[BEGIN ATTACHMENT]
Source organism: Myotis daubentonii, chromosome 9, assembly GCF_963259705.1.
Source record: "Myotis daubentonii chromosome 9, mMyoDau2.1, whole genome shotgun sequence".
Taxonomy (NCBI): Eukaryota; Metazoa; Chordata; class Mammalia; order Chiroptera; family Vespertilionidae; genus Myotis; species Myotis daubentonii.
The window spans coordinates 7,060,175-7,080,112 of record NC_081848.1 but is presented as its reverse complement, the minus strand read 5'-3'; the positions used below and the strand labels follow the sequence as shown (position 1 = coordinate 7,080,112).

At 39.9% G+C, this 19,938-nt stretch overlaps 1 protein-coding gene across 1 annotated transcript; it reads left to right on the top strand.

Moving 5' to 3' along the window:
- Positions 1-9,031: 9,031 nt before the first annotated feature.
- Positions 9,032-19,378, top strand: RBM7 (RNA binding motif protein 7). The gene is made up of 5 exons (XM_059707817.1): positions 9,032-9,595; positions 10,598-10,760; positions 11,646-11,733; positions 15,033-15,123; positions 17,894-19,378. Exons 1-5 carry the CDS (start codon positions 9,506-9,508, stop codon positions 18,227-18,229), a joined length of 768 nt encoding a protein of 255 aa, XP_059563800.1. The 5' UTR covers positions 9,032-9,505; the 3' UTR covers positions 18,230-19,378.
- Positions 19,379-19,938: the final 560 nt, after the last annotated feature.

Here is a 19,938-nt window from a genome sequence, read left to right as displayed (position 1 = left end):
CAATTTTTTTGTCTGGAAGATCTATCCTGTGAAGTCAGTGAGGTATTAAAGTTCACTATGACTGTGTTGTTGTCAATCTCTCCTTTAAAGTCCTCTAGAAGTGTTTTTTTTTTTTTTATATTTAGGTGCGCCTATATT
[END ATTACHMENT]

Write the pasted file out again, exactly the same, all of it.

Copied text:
Source organism: Myotis daubentonii, chromosome 9, assembly GCF_963259705.1.
Source record: "Myotis daubentonii chromosome 9, mMyoDau2.1, whole genome shotgun sequence".
Taxonomy (NCBI): Eukaryota; Metazoa; Chordata; class Mammalia; order Chiroptera; family Vespertilionidae; genus Myotis; species Myotis daubentonii.
The window spans coordinates 7,060,175-7,080,112 of record NC_081848.1 but is presented as its reverse complement, the minus strand read 5'-3'; the positions used below and the strand labels follow the sequence as shown (position 1 = coordinate 7,080,112).

At 39.9% G+C, this 19,938-nt stretch overlaps 1 protein-coding gene across 1 annotated transcript; it reads left to right on the top strand.

Moving 5' to 3' along the window:
- Positions 1-9,031: 9,031 nt before the first annotated feature.
- Positions 9,032-19,378, top strand: RBM7 (RNA binding motif protein 7). The gene is made up of 5 exons (XM_059707817.1): positions 9,032-9,595; positions 10,598-10,760; positions 11,646-11,733; positions 15,033-15,123; positions 17,894-19,378. Exons 1-5 carry the CDS (start codon positions 9,506-9,508, stop codon positions 18,227-18,229), a joined length of 768 nt encoding a protein of 255 aa, XP_059563800.1. The 5' UTR covers positions 9,032-9,505; the 3' UTR covers positions 18,230-19,378.
- Positions 19,379-19,938: the final 560 nt, after the last annotated feature.

Here is a 19,938-nt window from a genome sequence, read left to right as displayed (position 1 = left end):
CAATTTTTTTGTCTGGAAGATCTATCCTGTGAAGTCAGTGAGGTATTAAAGTTCACTATGACTGTGTTGTTGTCAATCTCTCCTTTAAAGTCCTCTAGAAGTGTTTTTTTTTTTTTTATATTTAGGTGCGCCTATATT